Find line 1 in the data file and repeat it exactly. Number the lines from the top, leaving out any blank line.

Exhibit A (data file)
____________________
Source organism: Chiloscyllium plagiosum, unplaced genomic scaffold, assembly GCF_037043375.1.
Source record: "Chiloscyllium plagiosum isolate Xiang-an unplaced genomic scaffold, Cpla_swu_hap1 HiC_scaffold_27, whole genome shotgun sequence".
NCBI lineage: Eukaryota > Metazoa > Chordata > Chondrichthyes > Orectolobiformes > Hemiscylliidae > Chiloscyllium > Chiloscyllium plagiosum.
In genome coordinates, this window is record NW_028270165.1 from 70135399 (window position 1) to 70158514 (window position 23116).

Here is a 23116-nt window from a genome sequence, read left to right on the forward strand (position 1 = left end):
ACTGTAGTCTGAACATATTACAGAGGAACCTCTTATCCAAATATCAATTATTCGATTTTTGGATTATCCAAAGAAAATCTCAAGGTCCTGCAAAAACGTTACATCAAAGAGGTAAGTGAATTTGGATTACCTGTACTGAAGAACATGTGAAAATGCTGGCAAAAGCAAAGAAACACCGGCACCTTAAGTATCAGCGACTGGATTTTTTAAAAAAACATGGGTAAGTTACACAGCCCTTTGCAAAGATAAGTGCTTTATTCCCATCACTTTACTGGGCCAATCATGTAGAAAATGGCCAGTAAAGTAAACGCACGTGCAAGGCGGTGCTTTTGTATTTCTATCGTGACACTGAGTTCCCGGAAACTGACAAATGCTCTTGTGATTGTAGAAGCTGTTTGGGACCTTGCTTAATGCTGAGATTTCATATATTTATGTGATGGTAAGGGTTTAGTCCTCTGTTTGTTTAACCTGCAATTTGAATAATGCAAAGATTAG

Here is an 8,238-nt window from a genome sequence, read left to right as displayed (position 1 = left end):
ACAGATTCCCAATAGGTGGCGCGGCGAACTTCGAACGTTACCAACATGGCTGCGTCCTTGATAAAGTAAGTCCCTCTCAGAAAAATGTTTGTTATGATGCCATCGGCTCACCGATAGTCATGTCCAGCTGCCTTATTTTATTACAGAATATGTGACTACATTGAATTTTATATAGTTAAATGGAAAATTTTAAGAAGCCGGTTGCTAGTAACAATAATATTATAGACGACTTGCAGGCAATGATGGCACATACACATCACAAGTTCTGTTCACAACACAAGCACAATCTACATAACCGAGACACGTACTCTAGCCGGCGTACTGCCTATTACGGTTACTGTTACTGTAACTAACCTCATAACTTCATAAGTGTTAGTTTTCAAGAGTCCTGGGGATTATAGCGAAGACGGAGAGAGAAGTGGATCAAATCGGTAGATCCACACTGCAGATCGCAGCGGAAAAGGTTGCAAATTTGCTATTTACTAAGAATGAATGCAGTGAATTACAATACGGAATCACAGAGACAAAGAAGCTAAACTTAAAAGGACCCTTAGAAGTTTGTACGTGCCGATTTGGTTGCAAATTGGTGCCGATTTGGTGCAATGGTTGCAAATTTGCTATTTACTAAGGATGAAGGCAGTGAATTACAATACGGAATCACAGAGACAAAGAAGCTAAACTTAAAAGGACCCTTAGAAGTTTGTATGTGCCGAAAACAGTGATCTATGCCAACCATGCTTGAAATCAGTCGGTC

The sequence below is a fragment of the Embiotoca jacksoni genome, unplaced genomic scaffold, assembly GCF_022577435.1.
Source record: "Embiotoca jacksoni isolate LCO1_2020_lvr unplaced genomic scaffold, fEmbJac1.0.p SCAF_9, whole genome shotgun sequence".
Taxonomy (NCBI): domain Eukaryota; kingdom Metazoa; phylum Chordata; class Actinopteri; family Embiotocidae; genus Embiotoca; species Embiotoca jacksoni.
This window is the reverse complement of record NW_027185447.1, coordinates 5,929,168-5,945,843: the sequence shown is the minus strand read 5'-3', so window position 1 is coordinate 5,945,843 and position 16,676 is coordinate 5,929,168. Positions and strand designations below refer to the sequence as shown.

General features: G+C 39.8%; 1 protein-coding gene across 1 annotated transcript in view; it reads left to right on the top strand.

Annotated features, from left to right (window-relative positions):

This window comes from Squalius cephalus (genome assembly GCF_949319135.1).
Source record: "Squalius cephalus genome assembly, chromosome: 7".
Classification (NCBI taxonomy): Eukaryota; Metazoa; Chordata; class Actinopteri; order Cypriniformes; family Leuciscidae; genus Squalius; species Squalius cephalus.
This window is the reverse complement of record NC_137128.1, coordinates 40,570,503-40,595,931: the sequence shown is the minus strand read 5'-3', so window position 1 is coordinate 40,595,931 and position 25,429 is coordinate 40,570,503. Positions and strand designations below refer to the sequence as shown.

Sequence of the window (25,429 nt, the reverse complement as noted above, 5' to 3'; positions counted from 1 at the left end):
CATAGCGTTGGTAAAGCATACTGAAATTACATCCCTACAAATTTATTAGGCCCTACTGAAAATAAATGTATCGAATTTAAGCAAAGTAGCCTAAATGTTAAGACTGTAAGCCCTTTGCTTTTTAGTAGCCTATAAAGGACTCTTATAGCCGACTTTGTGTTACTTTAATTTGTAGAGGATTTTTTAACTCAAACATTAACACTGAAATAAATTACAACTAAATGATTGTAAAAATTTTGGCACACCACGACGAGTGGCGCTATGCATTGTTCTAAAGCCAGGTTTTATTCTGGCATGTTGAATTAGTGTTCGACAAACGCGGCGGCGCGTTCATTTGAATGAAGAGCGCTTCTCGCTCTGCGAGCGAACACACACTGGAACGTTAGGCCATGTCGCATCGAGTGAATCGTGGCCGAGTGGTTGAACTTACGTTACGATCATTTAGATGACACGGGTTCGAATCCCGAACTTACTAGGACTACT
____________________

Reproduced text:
Source organism: Chiloscyllium plagiosum, unplaced genomic scaffold, assembly GCF_037043375.1.